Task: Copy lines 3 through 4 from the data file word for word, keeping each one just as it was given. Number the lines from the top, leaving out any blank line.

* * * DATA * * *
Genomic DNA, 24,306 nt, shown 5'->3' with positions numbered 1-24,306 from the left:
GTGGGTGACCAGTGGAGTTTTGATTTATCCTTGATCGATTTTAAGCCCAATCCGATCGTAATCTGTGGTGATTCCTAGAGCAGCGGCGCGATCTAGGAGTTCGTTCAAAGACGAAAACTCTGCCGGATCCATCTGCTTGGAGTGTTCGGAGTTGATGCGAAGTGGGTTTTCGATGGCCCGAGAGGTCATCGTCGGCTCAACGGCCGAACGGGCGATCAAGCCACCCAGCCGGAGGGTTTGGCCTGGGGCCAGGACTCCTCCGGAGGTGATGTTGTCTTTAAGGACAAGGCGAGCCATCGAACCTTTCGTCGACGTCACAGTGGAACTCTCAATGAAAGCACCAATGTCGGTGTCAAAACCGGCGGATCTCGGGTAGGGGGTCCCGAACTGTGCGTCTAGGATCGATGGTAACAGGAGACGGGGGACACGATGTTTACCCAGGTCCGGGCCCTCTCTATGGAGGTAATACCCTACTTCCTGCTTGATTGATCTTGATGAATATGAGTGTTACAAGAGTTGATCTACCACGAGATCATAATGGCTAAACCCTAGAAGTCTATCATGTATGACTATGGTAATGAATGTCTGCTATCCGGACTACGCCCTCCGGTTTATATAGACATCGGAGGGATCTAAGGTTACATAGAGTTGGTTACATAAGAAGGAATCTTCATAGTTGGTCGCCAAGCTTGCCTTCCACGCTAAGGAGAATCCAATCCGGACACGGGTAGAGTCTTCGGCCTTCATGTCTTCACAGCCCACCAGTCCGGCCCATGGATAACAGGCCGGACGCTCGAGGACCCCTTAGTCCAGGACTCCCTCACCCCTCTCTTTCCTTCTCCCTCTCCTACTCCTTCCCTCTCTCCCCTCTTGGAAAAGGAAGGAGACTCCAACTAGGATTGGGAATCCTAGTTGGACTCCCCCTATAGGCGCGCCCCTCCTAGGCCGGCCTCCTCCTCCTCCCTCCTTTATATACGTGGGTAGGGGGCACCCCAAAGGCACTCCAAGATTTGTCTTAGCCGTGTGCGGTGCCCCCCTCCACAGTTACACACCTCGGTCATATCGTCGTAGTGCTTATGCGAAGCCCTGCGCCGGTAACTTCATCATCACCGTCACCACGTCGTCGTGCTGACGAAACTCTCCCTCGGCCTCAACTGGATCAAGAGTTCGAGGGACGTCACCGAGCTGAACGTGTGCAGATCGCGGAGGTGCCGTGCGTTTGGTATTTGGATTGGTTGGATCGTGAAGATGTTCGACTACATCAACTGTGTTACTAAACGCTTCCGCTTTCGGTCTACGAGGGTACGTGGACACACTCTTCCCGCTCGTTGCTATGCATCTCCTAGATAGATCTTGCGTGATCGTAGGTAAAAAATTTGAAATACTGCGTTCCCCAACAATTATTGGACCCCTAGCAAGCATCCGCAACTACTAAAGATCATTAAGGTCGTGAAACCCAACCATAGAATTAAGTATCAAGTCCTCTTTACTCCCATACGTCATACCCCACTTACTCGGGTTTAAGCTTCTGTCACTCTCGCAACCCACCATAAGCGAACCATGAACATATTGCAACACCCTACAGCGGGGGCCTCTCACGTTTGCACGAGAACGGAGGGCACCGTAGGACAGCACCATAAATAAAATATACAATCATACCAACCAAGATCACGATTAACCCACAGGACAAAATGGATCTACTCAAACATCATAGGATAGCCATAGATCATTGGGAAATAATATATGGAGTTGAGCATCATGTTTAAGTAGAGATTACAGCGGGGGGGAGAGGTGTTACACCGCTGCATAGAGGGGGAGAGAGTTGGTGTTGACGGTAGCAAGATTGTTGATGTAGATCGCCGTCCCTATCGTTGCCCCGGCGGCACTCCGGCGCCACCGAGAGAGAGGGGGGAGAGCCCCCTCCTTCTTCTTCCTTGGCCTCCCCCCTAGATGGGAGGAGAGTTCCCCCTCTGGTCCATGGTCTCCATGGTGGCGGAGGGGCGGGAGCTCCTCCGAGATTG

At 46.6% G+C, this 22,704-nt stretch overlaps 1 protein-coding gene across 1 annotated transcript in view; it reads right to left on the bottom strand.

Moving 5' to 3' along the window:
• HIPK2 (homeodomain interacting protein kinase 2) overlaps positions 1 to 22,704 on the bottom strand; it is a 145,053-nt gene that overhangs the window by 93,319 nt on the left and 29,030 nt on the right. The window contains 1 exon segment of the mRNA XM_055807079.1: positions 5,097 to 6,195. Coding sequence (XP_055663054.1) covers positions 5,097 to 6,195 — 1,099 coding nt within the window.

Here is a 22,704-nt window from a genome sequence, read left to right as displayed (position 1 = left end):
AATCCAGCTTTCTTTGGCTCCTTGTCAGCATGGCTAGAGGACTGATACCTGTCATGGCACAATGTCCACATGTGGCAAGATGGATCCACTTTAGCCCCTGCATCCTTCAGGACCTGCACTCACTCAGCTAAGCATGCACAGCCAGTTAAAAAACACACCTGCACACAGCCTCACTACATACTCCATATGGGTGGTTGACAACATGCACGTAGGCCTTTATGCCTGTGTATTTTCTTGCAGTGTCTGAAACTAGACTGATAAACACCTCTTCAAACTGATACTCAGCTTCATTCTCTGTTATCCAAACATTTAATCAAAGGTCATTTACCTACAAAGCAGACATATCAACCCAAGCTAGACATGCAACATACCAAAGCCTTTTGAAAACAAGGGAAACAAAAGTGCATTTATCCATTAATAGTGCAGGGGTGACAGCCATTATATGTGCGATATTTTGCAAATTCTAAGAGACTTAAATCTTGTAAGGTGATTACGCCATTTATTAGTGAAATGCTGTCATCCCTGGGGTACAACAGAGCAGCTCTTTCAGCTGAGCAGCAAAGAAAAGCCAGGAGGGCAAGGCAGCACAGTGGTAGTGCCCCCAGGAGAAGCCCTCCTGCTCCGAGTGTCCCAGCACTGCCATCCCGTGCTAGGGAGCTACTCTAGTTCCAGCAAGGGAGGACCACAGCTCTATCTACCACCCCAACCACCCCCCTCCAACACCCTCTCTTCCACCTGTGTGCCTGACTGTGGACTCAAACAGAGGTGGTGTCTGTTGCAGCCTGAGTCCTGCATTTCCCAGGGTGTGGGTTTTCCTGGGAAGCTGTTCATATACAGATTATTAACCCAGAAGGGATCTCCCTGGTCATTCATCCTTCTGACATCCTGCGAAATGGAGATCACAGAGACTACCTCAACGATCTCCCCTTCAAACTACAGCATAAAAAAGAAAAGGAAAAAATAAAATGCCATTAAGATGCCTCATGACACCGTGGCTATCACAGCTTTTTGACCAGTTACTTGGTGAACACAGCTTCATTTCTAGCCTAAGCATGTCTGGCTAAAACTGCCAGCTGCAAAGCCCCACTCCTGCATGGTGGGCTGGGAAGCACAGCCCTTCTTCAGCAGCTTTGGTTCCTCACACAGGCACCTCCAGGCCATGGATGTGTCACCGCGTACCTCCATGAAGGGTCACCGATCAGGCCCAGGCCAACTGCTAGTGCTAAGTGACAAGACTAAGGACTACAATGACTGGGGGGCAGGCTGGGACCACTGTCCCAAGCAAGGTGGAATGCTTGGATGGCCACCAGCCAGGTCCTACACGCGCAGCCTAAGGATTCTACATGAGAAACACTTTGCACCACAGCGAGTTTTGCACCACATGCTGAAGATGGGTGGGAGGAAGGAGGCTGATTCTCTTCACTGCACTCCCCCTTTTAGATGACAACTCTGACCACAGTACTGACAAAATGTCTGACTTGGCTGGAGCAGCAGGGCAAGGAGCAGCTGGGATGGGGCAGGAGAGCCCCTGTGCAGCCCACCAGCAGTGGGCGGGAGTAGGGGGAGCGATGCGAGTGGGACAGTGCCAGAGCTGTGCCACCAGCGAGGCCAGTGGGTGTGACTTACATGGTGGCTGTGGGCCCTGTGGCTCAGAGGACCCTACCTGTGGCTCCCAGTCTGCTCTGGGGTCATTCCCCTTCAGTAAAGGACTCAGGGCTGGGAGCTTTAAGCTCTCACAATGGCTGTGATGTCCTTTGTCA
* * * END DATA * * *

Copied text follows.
At 46.6% G+C, this 22,704-nt stretch overlaps 1 protein-coding gene across 1 annotated transcript in view; it reads right to left on the bottom strand.

Moving 5' to 3' along the window: